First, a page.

Uly “Monster” Diaz’s nickname works well on one level, and not so well on the other.
He’s downright scary when he steps into the Bare Knuckle Fighting Championship Squared Circle. Few men are more dangerous when it’s time to toe the line.
But outside of his fighting career, Diaz is as charming and pleasant as they come. He’s definitely not a scary individual in conversation.
It wasn’t always necessarily that way.
“I was never a bully, but I grew up fighting,” Diaz admits.
Extracurricular fisticuffs and other questionable decisions led Diaz to suspensions from school and even a stint in jail.
How did “Monster” turn it around?
“I was in my mid-thirties, and I was just tired of my own shit,” Diaz says with a chuckle. “I ran in the streets and was always with the wrong people, but in 2016 I had a ‘come-to-God moment.’ I’m spiritual, but I’m not religious. Something happened that day that dropped me to my knees, and I knew I had to find a way to get out of this lifestyle before it kills me, and takes me away from my family.”
Perhaps ironically, Diaz turned to boxing to make his life less chaotic and dangerous. He started training and took a fight less than two months later. He won by KO, and the rest is history.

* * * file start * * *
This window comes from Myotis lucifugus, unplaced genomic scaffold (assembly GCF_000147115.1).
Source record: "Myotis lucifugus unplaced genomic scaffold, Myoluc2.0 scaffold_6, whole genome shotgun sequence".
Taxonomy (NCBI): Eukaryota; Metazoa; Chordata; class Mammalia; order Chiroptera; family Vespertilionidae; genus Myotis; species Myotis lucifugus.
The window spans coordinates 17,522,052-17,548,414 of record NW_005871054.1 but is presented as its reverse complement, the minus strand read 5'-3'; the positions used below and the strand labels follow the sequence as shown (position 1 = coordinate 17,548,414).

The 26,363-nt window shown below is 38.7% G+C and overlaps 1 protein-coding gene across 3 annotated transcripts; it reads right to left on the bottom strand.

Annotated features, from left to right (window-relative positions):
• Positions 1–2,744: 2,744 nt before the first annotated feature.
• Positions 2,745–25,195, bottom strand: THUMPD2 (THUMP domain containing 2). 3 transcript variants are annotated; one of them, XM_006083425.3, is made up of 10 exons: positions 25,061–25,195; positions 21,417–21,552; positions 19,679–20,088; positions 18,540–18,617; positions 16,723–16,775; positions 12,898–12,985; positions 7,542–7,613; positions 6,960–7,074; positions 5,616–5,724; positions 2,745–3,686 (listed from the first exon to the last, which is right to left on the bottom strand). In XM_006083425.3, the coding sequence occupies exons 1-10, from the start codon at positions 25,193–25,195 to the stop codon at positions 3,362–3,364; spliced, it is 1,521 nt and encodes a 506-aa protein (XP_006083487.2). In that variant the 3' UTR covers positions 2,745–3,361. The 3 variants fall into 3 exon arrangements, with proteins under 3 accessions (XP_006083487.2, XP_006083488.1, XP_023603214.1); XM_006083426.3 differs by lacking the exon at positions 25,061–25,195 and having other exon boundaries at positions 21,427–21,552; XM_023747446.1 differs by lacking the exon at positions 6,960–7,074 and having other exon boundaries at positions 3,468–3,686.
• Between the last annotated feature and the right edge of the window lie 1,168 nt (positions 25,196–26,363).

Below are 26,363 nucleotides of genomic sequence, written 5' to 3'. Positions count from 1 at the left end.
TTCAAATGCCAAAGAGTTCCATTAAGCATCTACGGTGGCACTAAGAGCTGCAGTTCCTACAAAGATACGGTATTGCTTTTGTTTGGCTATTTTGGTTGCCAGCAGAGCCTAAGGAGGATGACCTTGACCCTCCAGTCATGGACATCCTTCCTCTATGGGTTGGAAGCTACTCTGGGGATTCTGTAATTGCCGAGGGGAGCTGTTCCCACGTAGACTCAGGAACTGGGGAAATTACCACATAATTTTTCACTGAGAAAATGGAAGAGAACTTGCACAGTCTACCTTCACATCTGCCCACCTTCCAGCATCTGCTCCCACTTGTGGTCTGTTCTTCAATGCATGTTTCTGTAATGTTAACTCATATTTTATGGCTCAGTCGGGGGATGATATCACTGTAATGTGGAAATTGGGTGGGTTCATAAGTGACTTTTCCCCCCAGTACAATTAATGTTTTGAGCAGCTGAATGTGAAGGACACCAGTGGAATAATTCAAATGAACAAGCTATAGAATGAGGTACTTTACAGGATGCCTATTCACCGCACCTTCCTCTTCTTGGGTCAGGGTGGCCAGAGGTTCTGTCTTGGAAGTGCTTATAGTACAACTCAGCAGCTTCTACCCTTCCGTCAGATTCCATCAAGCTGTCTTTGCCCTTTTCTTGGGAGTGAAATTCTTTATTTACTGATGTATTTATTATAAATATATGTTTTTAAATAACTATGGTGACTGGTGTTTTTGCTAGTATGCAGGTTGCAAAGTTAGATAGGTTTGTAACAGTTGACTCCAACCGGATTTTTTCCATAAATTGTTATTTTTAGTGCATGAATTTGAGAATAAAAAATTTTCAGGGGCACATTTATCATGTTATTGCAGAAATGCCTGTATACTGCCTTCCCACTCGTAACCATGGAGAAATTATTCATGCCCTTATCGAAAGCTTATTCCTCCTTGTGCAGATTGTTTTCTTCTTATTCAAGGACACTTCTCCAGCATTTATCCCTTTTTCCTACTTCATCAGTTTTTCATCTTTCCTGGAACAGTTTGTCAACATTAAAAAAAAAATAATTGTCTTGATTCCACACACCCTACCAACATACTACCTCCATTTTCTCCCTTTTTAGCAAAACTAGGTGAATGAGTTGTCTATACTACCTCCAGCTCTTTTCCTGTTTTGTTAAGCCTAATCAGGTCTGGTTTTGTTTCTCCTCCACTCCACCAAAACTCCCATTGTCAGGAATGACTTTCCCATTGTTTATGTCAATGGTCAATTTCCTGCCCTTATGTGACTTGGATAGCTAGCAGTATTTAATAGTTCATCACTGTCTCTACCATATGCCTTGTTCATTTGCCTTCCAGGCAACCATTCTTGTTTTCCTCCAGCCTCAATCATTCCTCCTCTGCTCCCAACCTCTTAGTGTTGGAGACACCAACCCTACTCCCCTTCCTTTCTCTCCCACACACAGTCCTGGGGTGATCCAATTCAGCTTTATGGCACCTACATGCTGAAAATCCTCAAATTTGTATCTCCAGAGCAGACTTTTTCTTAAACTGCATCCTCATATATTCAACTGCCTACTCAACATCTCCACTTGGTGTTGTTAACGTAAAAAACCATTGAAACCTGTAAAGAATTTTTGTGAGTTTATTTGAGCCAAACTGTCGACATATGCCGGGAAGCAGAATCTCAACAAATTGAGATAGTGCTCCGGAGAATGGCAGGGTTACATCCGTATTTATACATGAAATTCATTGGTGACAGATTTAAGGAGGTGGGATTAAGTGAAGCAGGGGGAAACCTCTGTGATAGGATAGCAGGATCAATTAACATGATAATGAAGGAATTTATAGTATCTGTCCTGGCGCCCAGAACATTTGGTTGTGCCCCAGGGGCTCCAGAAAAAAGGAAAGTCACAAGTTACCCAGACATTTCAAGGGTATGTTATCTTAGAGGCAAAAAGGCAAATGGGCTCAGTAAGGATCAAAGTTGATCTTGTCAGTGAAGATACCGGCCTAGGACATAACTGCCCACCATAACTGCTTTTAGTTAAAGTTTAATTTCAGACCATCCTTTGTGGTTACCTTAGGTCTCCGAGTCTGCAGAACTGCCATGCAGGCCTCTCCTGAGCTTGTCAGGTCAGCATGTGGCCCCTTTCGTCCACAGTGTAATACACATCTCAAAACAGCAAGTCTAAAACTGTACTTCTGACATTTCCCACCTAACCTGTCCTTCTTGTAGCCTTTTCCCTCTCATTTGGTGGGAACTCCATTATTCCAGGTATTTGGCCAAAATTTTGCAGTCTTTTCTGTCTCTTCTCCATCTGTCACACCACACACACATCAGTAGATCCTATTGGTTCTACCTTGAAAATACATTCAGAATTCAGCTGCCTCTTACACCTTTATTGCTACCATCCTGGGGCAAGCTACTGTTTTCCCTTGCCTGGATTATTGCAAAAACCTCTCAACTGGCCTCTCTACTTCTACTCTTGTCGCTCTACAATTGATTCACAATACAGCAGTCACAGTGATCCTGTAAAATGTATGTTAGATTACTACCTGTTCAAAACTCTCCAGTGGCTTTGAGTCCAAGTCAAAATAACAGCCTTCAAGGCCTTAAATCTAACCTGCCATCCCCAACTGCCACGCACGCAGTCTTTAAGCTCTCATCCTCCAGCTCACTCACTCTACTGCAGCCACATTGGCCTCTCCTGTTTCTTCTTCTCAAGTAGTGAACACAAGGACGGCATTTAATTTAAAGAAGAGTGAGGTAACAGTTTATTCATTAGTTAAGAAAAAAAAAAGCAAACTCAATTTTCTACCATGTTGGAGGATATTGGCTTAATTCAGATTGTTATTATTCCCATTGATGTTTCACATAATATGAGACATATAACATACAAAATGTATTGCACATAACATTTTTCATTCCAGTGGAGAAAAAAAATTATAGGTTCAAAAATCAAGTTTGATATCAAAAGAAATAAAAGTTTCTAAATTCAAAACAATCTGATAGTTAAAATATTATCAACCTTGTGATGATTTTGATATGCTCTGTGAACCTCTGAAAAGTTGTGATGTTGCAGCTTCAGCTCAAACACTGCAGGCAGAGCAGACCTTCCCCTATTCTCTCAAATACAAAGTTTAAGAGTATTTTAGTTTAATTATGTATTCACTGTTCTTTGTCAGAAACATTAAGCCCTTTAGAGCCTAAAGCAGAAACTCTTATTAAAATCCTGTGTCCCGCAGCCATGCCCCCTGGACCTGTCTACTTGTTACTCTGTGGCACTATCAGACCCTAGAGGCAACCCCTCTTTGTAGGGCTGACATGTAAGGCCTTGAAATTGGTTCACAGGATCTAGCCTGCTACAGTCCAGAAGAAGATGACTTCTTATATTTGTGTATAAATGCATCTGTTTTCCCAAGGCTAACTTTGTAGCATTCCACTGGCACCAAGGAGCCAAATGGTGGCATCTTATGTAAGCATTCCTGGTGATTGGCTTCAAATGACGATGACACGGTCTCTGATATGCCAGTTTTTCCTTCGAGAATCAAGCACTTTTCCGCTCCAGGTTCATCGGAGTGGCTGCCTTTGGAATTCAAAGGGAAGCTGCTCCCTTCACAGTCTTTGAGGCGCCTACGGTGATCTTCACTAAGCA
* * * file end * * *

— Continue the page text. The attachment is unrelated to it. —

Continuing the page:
“Here we are, six years later,” says Diaz, who boasts a 3-1 record with BKFC and a 13-1 professional boxing record.
Diaz’s lifestyle is vastly different now that it was before he found combat sports. He’s been clean and sober for years. His impressive BKFC resume has made him a role model to young athletes around the world.
“Fighting saved my life, it really has,” Diaz says.
“If I didn’t find fighting, and have this positive outlet in my life, I’d definitely be dead or in prison. I found fighting and it saved my life. Slowly but surely, it absolutely saved my life.”
Diaz’s next fight is his biggest bout yet. He takes on Francesco Ricchi (4-0) for the Interim BKFC Middleweight Championship in the BKFC 26 Co-Main Event on June 24 in Hollywood, FL, LIVE on the new BKFC app. Diaz considers himself a good friend of Ricchi, and praises him as an excellent fighter and first-rate human being.
It’s nothing but respect from Diaz, but he’s been training for BKFC 26 for just one reason.
“Once that bell rings, we’re trying to knock each other’s head off, brother,” Diaz says. “That’s how this business goes. It’s not a playdate; we’re both here to take care of business and put on a show for the fans.”